As a utilitarian (we really need a better word than utilitarian...), I do not think justice is fundamental. It's a means to an end: the knowledge that punishment will occur prevents people from doing bad things. To be believed you have to carry through and actually punish people when they do wrong. But punishment involves inflicting suffering and is, of itself, bad.
Justice works ok for changing peoples behaviours. Does it work on large groups of people? I doubt it. If a country does a bad thing, will punishing that country make them stop? Maybe, or maybe it will just piss them off further.
Old style justice sayes: an eye for an eye, a tooth for a tooth. But if an eye is removed in error, it sparks a tit-for-tat exchange and everyone ends up blind. A system of justice should punish in less than equal measure to the hurt caused.
Asking two eyes for an eye, two teeth for a tooth, would be suicide: not only a never ending exchange but exponential escalation. But one of our people is worth more than one of theirs, so when they kill one of us it is morally necessary that we kill two or more of them. Justice demands it.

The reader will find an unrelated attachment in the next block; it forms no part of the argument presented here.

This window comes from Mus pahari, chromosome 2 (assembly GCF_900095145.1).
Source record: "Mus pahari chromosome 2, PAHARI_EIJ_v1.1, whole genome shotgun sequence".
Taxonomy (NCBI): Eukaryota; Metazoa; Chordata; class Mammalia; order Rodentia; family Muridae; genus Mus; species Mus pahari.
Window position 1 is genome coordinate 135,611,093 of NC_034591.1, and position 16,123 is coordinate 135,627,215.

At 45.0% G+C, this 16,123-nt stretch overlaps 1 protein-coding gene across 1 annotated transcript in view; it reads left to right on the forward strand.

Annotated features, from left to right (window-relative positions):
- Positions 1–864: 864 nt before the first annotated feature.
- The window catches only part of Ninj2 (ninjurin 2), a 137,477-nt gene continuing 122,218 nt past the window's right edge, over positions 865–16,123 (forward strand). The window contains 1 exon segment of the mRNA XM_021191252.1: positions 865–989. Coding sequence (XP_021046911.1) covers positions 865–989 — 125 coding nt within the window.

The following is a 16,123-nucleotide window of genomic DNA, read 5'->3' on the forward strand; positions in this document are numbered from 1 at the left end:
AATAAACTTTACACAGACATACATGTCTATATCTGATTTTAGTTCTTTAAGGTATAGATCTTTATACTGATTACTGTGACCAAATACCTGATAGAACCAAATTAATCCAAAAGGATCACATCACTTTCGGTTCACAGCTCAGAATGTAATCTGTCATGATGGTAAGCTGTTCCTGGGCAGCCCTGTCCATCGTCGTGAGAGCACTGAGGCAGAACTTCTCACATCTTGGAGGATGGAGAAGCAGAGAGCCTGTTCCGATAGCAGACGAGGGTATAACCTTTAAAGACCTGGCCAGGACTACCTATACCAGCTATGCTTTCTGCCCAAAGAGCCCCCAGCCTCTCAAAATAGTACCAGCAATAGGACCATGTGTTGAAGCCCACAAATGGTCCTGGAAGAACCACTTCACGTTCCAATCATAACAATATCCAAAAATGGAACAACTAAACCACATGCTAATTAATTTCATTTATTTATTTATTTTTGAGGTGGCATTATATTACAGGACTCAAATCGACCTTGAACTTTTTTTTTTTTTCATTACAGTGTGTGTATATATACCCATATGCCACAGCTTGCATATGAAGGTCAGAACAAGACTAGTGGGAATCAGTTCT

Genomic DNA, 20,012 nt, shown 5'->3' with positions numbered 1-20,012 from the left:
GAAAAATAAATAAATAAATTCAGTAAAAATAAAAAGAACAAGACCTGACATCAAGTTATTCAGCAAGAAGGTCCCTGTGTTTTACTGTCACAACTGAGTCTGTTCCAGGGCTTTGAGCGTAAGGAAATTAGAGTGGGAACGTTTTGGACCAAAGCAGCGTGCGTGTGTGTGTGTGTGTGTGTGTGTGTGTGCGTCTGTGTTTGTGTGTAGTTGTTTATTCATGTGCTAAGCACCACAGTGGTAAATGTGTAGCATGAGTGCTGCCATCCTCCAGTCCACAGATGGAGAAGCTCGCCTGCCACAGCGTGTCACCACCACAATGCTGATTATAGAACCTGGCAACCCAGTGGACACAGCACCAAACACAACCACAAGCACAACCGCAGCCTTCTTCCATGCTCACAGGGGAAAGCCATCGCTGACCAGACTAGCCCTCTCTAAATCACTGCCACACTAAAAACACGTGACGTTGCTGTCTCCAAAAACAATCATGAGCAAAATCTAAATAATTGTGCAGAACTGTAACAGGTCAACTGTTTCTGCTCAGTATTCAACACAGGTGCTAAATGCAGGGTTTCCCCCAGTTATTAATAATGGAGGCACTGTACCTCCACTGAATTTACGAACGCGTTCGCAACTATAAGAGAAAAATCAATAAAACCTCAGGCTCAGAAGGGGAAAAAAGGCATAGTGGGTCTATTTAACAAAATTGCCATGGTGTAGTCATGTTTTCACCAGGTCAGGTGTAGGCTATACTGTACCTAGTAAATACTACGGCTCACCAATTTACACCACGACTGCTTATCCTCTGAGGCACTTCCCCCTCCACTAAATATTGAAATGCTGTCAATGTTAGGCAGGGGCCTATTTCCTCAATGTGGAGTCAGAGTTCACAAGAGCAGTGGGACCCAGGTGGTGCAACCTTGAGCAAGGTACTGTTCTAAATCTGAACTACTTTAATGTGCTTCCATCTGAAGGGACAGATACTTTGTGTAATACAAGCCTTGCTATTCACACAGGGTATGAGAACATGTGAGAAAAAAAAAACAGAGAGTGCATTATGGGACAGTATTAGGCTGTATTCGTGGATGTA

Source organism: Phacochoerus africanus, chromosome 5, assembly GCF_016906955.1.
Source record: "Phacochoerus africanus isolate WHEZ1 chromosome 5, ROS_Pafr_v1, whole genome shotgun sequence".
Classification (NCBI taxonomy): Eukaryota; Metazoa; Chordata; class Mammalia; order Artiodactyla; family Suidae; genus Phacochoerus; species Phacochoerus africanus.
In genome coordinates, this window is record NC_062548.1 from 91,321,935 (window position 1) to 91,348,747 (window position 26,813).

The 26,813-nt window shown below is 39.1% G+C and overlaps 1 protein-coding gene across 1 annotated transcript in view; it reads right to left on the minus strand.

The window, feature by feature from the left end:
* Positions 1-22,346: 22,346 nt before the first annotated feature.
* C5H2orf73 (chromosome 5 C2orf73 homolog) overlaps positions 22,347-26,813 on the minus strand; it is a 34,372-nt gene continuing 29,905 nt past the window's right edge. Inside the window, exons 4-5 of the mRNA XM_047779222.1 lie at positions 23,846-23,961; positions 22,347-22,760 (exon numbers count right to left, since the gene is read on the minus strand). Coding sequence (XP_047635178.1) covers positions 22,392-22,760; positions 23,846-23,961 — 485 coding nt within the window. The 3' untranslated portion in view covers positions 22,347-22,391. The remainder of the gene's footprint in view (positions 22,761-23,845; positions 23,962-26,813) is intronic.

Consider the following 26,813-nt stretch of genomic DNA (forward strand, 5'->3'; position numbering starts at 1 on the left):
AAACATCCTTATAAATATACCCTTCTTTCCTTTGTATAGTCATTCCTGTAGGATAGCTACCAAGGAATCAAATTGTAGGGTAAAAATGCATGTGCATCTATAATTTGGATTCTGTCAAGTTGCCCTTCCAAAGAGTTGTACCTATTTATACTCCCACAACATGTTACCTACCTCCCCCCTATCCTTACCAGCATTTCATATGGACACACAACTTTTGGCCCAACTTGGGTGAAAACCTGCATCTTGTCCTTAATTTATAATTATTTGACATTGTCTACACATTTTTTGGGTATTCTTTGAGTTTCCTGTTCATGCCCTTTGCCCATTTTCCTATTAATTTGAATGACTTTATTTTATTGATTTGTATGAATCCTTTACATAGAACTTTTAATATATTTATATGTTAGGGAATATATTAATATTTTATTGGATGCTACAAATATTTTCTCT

One Israeli life is worth ten Palestianian lives, and one Palestinian life is worth ten Isrealis. One Westerner is worth ten terrorists (or indeed ten people who happen to be in the same country as a terrorist, or possibly a closely neighbouring country), and one warrior of God is worth ten heathens.
I think this, and so do you. It's very hard not to. Imagine your neighbour, and imagine a family in Afghanistan. Which is more important? If you could save one or the other, which would you choose? My gut sayes: my neighbour, who has a cat called Kookie and grandchildren and grows veggies in her backyard. I don't know these people in Afghanistan. To rate each person equal takes real hard conscious effort. It just plain feels wrong even when you know it is right.
Respect your enemies. Take heart that death means as much to them as to you, and be sated killing just a few. Better yet, relax, let it go.